ChemistryAt its core, Chemistry is the science of transforming materials. Understanding Chemistry allows us to change the universe.
What is Chemistry?
From the traditional idea of bubbling flasks containing multicoloured liquids to modern visualisations of molecules, Chemistry evokes a wide range of images. But at its core it is the science of transforming materials. Understanding Chemistry allows us to change the universe.
In the Beginning
Ever since primitive man made paint and harnessed fire to extract metals, Chemistry has been used. The ancient Greeks studied transformations such as wood to smoke and formulated ideas still recognisable in today’s theories. In the middle Ages, Chemistry was a mystical pseudo-science performed by alchemists in search of the ‘philosopher’s stone’ to turn lead into gold. Despite some doubtful science they did develop important techniques still used today, such as distillation and the extraction of metals.
Chemistry is now a multi billion pound industry employing hundreds of thousands of chemists worldwide. The quest to make valuable materials continues to be the driving force of the subject and is at the cutting edge of science. Modern medicine simply wouldn’t be possible without the medicines developed by chemists, in fact, most of the things found around the average home have benefited in some way from the practise of modern Chemistry.
This is a demanding and rewarding subject. You will develop a wide range of skills such as visualisation, drawing, using symbols and equations, numeracy, problem solving and a good standard of written English. You will learn to use precision apparatus to make quantitative measurements, draw complex conclusions from observations and synthesise new substances. When you master these many aspects of Chemistry you will stand tall in the academic world, able to interpret and manipulate complex data; process subtle and sophisticated abstract concepts and synthesis new substances – some with long, unpronounceable names. You will be able to find solutions to real-world problems.
Chemistry is fun too!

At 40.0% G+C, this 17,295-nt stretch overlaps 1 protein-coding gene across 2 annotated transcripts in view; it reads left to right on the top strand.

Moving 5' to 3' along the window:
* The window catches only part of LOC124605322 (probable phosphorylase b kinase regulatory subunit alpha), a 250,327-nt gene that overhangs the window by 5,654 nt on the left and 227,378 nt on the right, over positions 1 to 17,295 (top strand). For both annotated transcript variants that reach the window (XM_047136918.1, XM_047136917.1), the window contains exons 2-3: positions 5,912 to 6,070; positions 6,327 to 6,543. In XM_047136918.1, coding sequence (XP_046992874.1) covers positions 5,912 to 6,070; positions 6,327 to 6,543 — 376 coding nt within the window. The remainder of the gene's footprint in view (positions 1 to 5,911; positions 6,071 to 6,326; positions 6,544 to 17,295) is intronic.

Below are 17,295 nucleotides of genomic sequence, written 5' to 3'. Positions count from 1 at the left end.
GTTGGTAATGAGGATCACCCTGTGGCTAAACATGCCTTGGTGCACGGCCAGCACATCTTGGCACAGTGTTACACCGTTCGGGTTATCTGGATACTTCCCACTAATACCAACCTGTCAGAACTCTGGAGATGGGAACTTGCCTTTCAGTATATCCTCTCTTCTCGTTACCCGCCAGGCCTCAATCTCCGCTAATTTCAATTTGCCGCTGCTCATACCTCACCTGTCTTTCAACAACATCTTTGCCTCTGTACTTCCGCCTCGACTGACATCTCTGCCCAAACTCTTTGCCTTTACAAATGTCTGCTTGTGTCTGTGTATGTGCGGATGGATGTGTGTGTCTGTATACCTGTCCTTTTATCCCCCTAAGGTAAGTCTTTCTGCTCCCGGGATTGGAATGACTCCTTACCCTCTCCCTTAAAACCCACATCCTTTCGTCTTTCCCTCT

With a good knowledge of Chemistry you will not only understand how to balance an equation, discuss moles like a pro and produce witch repelling potions at the drop of a hat but you will also have a better understanding of how everyday, real-world phenomena actually work. It won’t be long before you’re stood in the shower reading the back of your shampoo bottle and smiling to yourself at how clever you are for understanding the names of the chemicals on it.
What will I actually study?
At Abbey College Manchester we teach the Edexel syllabus and pride ourselves on approaching the subject in an interesting and practical way coupled with a thorough approach to the subject.
The first year A-Level course includes atomic structure and bonding, energetics, reactions of elements, moles calculations and organic chemistry.
The second year A-Level course is much more in depth and includes kinetics, equilibria, more organic reactions and organic synthesis, transition metals and redox equilibria.
There is no coursework but this has been replaced by 16 core practicals which are compulsory and carried out throughout the two years
This A Level is one the most valued qualifications you can achieve, recognised for gaining entry onto a very wide range of university courses from the obvious choice of science & engineering to business, finance, law computing and many others. It is still the most important subject for medical sciences. As a qualified chemist, there is a huge choice of career open to you in science and technology but also in management, marketing, communications, law… the list goes on.
Am I Right for Chemistry?
If you are interested in studying in Chemistry at A-Level then it is important that you have studied the subject before to provide a solid knowledge of key concepts. You should also be comfortable at maths and English language as written skills are very important. The ability to think in the abstract and to be able to visualise ideas in your mind is very important to be a good chemist.